Category Archives: Parenting

The 10 Natural Laws of Parenting

  1. Murphy’s Law: If anything can go wrong it will.
  2. The parenting law of invisibility: If your kids want something they can see you. If you want something, they can’t.
  3. The Law of Increasing Disorder: The closer it gets to the hour of some important event, the more chaotic things get. This is directly proportionate to the level of importance of the event in question.
  4. The Law of Regularity: If you ask a child to do something, he/she invariably need to use the restroom. The converse of this law is that your child will never need to use the restroom unless you are in your car at least 20 miles from the nearest restroom.
  5. The Law of Inverse Hunger: The more excitement, dessert, etc. the less hungry a child will be.
  6. The Parent’s Four laws of Motion:
    • Parental Inertia: If you want your child to do something, you will have to prod them along every step of the way. If you do not want your child to do something, this fact in itself provides all the needed inertia for the task to be done without any prodding whatsoever.
    • f=ma: If your child is running away from you, the speed at which they travel is directly related to your body mas multiplied by the speed at which you are traveling in their direction. The best way to catch up with them is to stop running, or to run in the opposite direction.
    • Every action has an equal and opposite reaction: This is why kids retaliate in kind after being hit, bit, scratched, etc. If you want it to stop, you have to step in and stop them yourself or it could go on forever.
    • If you have several children and you are moving toward them with the intent to capture, they will all move away in separate directions. (Please refer to the Parent’s Second Law of Motion)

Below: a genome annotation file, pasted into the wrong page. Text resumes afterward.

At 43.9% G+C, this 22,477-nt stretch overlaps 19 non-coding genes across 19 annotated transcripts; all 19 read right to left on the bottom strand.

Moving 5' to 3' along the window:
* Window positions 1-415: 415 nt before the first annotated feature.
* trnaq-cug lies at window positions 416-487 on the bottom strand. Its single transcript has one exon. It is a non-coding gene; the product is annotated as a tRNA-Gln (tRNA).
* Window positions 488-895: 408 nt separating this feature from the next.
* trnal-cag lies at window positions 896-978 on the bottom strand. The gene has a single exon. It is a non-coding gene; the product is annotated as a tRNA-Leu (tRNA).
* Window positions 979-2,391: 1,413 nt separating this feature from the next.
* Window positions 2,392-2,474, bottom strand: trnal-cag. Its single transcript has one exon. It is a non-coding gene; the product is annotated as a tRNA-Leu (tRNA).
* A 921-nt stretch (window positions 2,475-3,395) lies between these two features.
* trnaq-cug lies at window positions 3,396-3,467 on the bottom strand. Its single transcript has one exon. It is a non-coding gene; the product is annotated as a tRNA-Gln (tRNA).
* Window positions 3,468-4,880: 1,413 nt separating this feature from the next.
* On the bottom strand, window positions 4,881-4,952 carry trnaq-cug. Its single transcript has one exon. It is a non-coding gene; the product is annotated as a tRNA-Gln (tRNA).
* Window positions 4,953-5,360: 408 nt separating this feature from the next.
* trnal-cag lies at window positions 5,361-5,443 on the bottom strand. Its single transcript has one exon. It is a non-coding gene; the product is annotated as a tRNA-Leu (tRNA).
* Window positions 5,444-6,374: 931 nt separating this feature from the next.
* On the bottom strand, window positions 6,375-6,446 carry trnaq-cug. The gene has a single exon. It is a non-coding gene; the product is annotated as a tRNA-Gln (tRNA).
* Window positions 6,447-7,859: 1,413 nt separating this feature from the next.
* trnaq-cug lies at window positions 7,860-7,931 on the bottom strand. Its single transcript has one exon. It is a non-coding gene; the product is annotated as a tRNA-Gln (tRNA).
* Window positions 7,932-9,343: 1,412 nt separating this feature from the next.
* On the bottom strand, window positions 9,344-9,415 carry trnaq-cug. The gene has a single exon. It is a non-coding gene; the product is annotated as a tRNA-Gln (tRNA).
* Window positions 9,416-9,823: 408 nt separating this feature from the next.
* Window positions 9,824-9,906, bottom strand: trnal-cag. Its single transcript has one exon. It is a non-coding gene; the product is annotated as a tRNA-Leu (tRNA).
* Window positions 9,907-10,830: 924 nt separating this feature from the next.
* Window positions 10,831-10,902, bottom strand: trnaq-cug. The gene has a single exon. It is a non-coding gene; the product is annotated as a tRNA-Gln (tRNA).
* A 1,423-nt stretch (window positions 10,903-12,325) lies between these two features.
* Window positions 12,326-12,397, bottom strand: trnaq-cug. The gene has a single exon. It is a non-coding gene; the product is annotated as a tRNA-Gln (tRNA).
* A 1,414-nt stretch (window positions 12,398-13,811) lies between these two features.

7. The law of Parenting Relativity: If you sit down with a child on your lap, all of the children in the house will gravitate toward you and it will not be long before all of the children have dog piled on you, with the smallest child somehow on the very bottom of the pile. This invariably results in kicking, biting, and screaming about who was there first or who should be the one who should be allowed to stay for whatever reason. This will continue until you get up and throw All of them off.
  8. The Parenting law of Conservation of Mass-Energy: Matter is neither created or destroyed, therefore missing left socks, missing keys, and other mysteriously vanishing objects have either been: a) sucked into a black hole, b) transformed into another form of energy, or c) have been buried in your child’s sandbox.
  9. The Parenting law of thermodynamics: your child’s desire to play outside and get healthy exercise, fresh air, and sunshine is directly related to the temperature. They will not want to go out because it is a) too hot, or b) too cold. The temperature will never be just right unless one of the other laws has influenced him/her in one way or another.
  10. The Electrostatic law of Parenting: Teens will only want to venture forth to any activity if there is a satisfactory electrically charged particle to with whom to join with to create an electrostatic force field (i.e. a “hot” member of the opposite sex). Be very wary if they are excited to go ANYWHERE!

Cursed!

This morning, as I was getting everything to go to a Christmas party at my sister’s house, I dropped a plate of 2 dozen hot coconut macaroons on the floor. I had just gotten my kids in the van . . . an ordeal in itself! Child#1 changed clothes 3 times, because she couldn’t wrap her brain around the fact that this was a breakfast PAJAMA party. Child 2 screamed for at least a half hour because he wanted to go to the church primary party that was also that morning and since we had to choose, family came first. Finally after he realized that the family party would be longer (more games, more treats, etc.) he got in the van, quite happily too. (grrr) I on the other hand after trying to get them going, had not quite been able to get it all together and I was still trying to round up cookies for the Christmas cookie exchange. So now the kids are waiting for me while I am scrambling to get the cookies out of the oven and onto a plate, which I then dropped on the floor . . . lovely!